It's pretty incredible, but despite being arguably the country's best-selling pop artist over the last half-decade—so much so that she's even charted four top ten hits with songs that were never official singles—Taylor Swift has never scored a #1 single. Among her Top 40 peers, she's matched only by Justin Bieber for the old LeBron James "greatest player without a championship"-type pop distinction, and even though it seems inevitable that she'll get one sooner or later, the fact that neither artist has to this point shows that such chart-toppers can't be taken for granted.
Enter "We Are Never Ever Getting Back Together," Taylor's lead single from upcoming album Red, a Max Martin and Shellback-produced pop singalong about that Swiftiest of song topics, the breakup. Taylor debuted the song on her live chat last night, before releasing it to iTunes at midnight. Within 50 minutes, "Together" was on top of the charts—a land-speed record for topping iTunes—a position it still holds today and will likely for the majority of the upcoming week, at the least. Meanwhile, the song is getting mostly rave reviews, from pop and country critics alike, pop radio seems to be treating it as an event, and if the fans at the live chat are to be viewed as representative, it certainly seems to be a sure crowd-pleaser.
It seems like it could be enough to get it to the top of the Hot 100 next week. The song that Taylor beat out to be the fastest iTunes #1 in history was Lady Gaga's "Born This Way," which debuted at #1 and stayed there for another five weeks. Earlier this year, Katy Perry was similarly able to debut on top of the charts with a big song debut of her own, as "Part of Me" sold 411,000 copies in its first week of release, enough of an advantage over the second-best selling song that week to compensate for the song's inevitably slow-building radio airplay.
Of course, Justin Bieber had an even bigger sales week for his own "Boyfriend," selling 521k in the first week of release for the Believe lead single, the second-best debut week for any single in iTunes history. Yet that was only good enough to get "Boyfriend" to #2, as The Bieb had the extreme misfortune of running into fun. and Janelle Monae in a peak week for "We Are Young," one of the year's biggest singles, resulting in a runner-up placement for Bieber. Radio airplay never quite caught up with the song's downloads, so once those started slipping, "Boyfriend" had no shot at reaching pole position on the Hot 100.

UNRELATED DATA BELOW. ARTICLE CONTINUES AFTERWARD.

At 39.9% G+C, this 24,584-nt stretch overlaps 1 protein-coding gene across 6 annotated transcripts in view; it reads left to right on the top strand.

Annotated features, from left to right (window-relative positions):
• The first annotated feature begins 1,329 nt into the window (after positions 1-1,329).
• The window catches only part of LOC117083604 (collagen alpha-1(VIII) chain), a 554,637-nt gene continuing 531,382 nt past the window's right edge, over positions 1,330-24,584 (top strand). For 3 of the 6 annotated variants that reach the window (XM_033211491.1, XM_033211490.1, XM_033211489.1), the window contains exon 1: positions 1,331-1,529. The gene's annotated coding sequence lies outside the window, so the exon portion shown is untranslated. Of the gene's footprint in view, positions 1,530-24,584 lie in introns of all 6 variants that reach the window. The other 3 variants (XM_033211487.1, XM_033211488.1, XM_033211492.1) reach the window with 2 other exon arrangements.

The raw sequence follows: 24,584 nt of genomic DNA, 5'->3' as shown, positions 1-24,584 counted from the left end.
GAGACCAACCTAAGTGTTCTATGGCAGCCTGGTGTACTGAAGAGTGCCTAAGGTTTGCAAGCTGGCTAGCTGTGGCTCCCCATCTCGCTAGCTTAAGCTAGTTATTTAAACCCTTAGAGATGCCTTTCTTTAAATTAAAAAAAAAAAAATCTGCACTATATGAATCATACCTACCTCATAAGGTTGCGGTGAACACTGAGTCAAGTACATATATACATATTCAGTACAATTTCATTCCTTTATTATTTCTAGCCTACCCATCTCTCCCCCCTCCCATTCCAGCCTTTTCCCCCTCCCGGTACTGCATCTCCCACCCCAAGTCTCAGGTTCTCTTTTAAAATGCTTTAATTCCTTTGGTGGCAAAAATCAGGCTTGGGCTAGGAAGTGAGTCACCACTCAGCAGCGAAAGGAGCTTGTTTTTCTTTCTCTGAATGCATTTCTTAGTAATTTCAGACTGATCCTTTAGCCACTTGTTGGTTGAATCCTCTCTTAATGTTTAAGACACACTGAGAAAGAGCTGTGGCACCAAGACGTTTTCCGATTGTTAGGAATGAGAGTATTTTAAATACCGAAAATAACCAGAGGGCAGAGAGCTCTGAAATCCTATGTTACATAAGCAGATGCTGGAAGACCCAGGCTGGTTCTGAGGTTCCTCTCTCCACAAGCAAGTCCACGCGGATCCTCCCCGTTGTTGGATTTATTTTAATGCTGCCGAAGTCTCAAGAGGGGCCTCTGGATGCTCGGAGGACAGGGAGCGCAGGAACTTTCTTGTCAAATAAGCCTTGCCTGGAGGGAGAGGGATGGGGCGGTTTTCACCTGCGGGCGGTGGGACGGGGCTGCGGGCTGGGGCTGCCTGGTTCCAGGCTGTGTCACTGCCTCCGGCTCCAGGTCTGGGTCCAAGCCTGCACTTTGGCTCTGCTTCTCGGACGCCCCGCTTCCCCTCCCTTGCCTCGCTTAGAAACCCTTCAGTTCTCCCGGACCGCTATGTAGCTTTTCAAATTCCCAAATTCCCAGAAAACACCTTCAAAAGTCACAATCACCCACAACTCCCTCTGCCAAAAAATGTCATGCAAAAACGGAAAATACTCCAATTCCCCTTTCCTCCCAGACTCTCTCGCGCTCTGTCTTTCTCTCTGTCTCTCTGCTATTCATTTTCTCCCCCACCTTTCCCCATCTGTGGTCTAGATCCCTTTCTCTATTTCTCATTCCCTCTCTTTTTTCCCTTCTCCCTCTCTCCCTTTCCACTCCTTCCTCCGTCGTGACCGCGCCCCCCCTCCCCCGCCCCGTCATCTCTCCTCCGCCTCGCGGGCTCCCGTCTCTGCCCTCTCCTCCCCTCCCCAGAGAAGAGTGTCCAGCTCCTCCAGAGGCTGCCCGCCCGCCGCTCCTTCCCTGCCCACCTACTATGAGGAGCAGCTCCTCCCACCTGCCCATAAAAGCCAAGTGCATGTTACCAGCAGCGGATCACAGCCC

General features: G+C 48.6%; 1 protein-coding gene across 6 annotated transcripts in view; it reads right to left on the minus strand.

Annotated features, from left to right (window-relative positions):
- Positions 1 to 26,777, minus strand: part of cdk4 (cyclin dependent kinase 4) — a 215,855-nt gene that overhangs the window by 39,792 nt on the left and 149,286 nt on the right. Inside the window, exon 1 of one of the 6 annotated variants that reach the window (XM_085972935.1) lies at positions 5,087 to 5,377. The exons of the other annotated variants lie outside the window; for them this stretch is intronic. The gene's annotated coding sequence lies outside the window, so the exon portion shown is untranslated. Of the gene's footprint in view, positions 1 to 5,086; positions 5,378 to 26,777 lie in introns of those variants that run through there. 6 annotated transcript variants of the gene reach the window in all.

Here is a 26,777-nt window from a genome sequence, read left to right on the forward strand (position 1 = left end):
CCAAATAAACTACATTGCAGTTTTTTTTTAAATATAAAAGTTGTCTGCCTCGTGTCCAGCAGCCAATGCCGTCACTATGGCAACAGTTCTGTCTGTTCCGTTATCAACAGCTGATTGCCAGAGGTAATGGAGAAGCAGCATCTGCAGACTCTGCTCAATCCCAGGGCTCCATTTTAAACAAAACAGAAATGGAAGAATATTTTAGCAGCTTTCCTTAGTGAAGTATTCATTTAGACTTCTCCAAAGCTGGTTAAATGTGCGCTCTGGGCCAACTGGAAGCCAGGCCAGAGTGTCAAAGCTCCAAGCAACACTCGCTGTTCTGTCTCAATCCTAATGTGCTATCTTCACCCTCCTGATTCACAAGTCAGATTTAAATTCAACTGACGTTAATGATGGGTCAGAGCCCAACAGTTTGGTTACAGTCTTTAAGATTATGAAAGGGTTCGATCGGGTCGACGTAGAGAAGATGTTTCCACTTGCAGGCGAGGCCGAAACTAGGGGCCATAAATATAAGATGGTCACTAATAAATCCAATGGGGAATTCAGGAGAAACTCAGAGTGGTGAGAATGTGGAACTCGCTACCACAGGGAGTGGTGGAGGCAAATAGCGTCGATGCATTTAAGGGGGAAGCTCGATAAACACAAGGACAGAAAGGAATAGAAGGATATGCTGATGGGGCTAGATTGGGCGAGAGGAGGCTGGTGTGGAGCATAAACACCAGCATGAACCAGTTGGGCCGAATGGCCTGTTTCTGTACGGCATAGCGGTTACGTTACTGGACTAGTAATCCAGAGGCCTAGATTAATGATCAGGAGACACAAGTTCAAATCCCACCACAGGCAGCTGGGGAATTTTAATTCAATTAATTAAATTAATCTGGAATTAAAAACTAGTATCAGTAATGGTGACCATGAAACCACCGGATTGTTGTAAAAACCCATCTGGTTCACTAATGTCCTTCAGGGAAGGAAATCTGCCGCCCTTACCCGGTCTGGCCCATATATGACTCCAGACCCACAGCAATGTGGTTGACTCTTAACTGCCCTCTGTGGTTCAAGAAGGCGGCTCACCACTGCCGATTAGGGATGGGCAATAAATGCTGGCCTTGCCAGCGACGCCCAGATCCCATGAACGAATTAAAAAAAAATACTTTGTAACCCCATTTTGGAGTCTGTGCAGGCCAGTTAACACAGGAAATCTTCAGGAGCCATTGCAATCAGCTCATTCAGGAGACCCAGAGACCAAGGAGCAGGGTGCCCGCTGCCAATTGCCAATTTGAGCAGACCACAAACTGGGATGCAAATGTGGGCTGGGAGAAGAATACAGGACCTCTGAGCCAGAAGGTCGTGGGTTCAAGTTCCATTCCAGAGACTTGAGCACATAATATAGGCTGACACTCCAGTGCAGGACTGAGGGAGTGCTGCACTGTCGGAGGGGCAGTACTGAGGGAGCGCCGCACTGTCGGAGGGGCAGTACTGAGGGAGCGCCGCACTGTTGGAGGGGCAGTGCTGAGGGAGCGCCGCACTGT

"We Are Never Getting Back Together" should be able to avoid both of those problems. No song is dominant in the pop sphere right now the way that "We Are Young" was during its "Boyfriend"-blocking—"Call Me Maybe" is still #1 for lack of a better candidate, but the song's digital sales have been slipping for weeks, as have those for Ellie Goulding's "Lights" and Maroon 5's "Payphone," the songs on top of the On-Demand and Radio Songs charts, respectively. Phillip Phillips' "Home," the best-selling song last week, should see a numbers dip as its Olympic exposure dies down, and doesn't have the radio support to compete for #1 on the Hot 100 anyway.
What's more, even if "Together" doesn't debut at #1, it seems like a sure bet to get the radio support that Bieber lacked to make it competitive for #1 down the line. Swift has had the backing of Top 40 radio since "Love Story" cemented her crossover appeal, and "We Are Never Ever Getting Back Together" is maybe her most explicitly pop song to date, with a stomping beat, an Avril Lavigne-like singalong hook and a glossy pop sheen from Martin and Shellback, producers behind (approximately) a combined 2500 of the biggest hits of the 21st century. "Together" should be in it for the long haul.
It's not a shoo-in for #1 just yet, but if there was one song this week likely to finally end Our Girl Carly Rae Jepsen's nine-week run at the top, T-Swizzle's jam would probably be the culprit. And who even knows how long that one might stay on top?